One hundred and thirty lawyers’ gazes, including mine, followed his outstretched arm, although my colleagues did not gasp in horror the way I did. Many, no doubt, enjoyed it. There was Gail again, with Courtney in tow, turning this way and that to squeeze through the courtroom door in those cardboard barrel costumes.
The court officer started briskly across the room, unable not to smile at the prospect of confronting my client, whose body strained against the spandex with a fit that was wonderful to behold, especially after she had climbed the stairs and perspiration had made select parts of her costume particularly clingy.
It occurred to me I had not yet entered a formal appearance for this woman and could simply melt into the crowd and make an unobtrusive exit. Ridge would have definitely appreciated the move. Lord knows I would have saved myself an astounding amount of trouble. Even Martha would agree with me on that.
However, having told Francine I was ‘in,’ I would sooner have faced a squad of pit bulls than informed her I was out. So, like a well-trained policeman who runs toward the sound of gunfire, I hopped to my feet and hurried toward the judge.
“May I be heard, Your Honor,” I shouted above the din.
Anne Rothman-Hicks and Kenneth Hicks first started writing books together while Anne was a student at Bryn Mawr College and Ken was a student at Haverford College— a long time ago, when, as their children like to say, dinosaurs roamed the earth.
In 1973, they came to New York City while Ken attended law school at Columbia University and Anne worked as an editor in publishing. They have lived here ever since and do not intend to leave voluntarily.
They wrote their first novel together in 1976, hoping that it would be a success and Ken would not have to even start working as a lawyer. Alas, that book is still in on the upper shelf of their closet, but they kept at the writing business. In 1984, they published Theft of the Shroud, a novel, through Banbury books, distributed by Putnam. That same year they also published a series of 10 books based on the most popular names for boys and girls, as well as a book about the stars for children. Following these successes, Ken quit law for two years as he and Anne devoted themselves fulltime to writing and their children. However, children need to eat and be clothed and go to school, and these things all cost money, so Ken resumed the practice of law. Still, they continued to write, and rewrite, and rewrite some more.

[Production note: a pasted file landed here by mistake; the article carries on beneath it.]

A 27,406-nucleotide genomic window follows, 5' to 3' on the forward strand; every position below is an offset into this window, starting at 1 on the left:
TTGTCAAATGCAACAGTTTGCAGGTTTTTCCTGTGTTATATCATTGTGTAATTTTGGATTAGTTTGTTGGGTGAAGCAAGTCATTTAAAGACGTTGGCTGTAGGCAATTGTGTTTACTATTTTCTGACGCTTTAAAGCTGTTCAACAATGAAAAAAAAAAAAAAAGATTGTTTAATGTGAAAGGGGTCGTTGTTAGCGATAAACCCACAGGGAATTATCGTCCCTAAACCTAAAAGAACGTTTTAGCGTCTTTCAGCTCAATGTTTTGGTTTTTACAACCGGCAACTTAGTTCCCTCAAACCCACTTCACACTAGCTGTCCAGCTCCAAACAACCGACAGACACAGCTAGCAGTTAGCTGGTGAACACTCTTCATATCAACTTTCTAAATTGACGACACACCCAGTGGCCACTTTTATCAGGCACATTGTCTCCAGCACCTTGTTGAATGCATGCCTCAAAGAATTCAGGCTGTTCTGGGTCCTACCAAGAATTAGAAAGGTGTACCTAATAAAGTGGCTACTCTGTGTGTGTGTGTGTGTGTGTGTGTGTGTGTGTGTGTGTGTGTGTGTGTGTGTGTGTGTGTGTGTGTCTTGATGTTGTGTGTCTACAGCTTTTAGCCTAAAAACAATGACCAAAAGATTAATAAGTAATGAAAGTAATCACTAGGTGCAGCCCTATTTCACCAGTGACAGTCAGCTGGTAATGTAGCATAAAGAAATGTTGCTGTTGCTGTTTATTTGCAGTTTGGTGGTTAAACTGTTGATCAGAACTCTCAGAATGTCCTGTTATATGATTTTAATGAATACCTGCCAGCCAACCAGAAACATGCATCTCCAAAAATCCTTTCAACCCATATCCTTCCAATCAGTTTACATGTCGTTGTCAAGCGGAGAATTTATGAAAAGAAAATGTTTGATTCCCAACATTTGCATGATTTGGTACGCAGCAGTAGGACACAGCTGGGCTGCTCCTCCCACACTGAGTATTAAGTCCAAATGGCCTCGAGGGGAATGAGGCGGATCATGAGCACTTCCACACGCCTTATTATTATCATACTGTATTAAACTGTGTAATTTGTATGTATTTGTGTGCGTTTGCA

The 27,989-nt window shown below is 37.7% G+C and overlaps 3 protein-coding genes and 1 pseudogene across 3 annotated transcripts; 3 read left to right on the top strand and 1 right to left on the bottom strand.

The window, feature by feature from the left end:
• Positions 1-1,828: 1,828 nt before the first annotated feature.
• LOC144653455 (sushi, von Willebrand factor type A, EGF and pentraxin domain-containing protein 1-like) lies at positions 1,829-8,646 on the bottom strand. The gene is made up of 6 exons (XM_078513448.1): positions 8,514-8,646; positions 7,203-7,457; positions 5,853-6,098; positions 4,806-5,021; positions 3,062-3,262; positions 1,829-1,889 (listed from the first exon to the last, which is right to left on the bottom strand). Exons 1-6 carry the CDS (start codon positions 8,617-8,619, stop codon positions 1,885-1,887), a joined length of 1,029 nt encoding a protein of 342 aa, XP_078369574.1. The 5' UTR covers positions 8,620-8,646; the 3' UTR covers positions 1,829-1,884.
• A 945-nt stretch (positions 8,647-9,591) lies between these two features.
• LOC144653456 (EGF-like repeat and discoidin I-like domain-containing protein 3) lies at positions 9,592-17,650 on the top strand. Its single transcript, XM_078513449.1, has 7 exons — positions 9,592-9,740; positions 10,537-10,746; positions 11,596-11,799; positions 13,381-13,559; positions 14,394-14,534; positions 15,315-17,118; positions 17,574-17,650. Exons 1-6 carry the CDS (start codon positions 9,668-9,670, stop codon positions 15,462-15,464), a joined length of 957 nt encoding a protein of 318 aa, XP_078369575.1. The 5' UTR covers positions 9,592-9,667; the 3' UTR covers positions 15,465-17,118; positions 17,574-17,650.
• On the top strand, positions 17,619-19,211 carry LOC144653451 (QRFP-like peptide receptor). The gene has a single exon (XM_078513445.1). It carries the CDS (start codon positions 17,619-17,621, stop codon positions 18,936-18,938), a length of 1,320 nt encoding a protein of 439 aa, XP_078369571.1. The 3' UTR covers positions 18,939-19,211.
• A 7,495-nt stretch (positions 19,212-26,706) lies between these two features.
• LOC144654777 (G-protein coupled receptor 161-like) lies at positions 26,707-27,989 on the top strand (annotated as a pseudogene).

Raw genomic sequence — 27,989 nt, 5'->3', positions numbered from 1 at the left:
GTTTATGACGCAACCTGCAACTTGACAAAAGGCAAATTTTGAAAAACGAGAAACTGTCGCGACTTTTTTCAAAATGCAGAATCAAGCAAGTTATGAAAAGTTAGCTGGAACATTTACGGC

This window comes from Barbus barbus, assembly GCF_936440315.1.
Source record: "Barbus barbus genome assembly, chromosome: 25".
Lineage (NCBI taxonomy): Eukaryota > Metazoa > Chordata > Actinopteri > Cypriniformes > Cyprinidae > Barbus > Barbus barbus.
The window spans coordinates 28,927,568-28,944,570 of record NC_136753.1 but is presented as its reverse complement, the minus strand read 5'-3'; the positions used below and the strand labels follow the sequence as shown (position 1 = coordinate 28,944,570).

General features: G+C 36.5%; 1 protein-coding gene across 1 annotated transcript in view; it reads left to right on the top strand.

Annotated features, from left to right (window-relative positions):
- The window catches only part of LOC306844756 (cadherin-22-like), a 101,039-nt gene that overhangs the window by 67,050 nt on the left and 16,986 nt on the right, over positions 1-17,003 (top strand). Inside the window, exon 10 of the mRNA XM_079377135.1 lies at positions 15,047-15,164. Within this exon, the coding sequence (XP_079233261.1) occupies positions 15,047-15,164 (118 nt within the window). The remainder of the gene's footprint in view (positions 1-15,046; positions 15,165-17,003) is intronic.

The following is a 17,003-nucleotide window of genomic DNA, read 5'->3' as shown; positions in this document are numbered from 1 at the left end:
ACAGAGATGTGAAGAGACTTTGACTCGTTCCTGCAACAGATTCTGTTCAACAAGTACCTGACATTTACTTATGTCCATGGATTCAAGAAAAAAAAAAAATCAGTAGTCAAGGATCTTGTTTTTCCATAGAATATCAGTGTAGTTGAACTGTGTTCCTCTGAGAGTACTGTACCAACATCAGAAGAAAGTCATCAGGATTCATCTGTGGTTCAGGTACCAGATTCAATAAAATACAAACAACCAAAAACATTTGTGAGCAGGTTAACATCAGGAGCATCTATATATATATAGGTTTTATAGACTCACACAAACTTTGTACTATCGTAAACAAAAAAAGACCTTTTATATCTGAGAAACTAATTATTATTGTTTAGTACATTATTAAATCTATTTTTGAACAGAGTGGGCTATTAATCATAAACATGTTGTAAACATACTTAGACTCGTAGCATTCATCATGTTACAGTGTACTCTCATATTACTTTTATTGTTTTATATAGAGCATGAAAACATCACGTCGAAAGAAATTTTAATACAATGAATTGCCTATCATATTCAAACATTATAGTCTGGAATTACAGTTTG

Prior to the publication of Weave A Murderous Web, Ken and Anne wrote Praise Her, Praise Diana, (Adult thriller) Melange Books LLC, 2014, Kate and the Kid, (Adult mainstream) Wings ePress 2013, and Things Are Not What They Seem (Tween fantasy) MuseItUp Publishing 2014. Anne and Ken have also self-published two small-format photography books, which are available on the Apple iBookstore – Hearts (no flowers) Signs of Love in the Gritty City and Picture Stones.
I hope you will check out this mystery book. I love mysteries and it looks like one I will enjoy.
Thank you for coming, Ken and Anne Hicks and enjoy the rest of your tour.
Until the next time I will be appearing on Sara Jayne Townshend's blog on March 21st. Also my next show, Red River Radio Tales from the Pages will be on Thursday, March 24th with guests: Pam Webber and Steven Schwertley. Check my Facebook page for time and place. If you have not Liked my author page, please go to Author Barbara Ehrentreu on Facebook.
Spring is coming and I hope you all will enjoy the rest of this month. Again, my apologies for not posting. You guys are great!!